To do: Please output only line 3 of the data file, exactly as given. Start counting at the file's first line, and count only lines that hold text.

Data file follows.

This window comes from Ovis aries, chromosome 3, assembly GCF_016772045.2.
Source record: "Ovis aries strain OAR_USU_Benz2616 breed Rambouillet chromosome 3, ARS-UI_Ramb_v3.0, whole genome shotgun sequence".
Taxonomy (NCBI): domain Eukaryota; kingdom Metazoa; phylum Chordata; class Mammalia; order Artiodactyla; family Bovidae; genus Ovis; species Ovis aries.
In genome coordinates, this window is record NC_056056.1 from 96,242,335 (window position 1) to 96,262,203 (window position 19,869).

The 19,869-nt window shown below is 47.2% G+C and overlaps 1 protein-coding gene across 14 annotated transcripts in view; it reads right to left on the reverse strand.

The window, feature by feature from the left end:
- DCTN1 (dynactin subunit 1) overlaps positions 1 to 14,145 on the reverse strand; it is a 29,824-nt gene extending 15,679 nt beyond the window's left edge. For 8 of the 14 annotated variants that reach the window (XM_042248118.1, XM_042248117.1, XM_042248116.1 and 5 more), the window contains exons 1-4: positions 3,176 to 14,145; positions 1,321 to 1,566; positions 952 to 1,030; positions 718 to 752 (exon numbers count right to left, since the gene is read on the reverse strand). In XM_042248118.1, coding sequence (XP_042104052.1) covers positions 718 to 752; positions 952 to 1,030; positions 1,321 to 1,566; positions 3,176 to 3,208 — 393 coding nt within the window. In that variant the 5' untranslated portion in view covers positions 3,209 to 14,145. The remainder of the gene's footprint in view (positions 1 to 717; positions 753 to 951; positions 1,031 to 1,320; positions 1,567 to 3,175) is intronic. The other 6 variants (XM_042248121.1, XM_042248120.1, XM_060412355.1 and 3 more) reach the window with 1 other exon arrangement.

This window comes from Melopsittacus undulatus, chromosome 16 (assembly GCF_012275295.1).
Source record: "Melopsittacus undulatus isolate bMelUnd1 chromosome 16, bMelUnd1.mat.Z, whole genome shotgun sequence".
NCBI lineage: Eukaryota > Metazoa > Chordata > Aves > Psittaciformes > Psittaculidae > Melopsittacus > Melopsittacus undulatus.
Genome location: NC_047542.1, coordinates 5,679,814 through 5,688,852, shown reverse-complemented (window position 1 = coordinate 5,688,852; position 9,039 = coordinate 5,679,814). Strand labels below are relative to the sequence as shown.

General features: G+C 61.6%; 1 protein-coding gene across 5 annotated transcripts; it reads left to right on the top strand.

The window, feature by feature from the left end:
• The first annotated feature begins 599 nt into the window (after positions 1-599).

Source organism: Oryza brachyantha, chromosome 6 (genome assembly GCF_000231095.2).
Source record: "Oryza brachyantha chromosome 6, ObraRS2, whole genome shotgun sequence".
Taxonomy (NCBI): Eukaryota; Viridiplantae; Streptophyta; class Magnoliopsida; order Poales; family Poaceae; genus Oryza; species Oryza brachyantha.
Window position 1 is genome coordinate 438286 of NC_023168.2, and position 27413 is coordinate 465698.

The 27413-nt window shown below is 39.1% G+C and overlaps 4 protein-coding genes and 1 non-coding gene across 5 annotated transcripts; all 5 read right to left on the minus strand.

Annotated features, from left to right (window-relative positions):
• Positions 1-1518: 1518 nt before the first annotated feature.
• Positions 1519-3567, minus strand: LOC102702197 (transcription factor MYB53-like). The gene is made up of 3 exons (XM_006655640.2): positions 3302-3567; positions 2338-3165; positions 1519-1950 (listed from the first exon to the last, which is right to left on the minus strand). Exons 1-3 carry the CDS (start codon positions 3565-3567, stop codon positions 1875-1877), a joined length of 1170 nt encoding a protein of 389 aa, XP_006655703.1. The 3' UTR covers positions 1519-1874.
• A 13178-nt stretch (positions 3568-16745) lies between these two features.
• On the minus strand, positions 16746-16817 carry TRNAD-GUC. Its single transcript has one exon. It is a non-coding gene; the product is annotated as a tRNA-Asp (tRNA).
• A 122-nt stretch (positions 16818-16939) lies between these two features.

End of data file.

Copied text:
Taxonomy (NCBI): domain Eukaryota; kingdom Metazoa; phylum Chordata; class Mammalia; order Artiodactyla; family Bovidae; genus Ovis; species Ovis aries.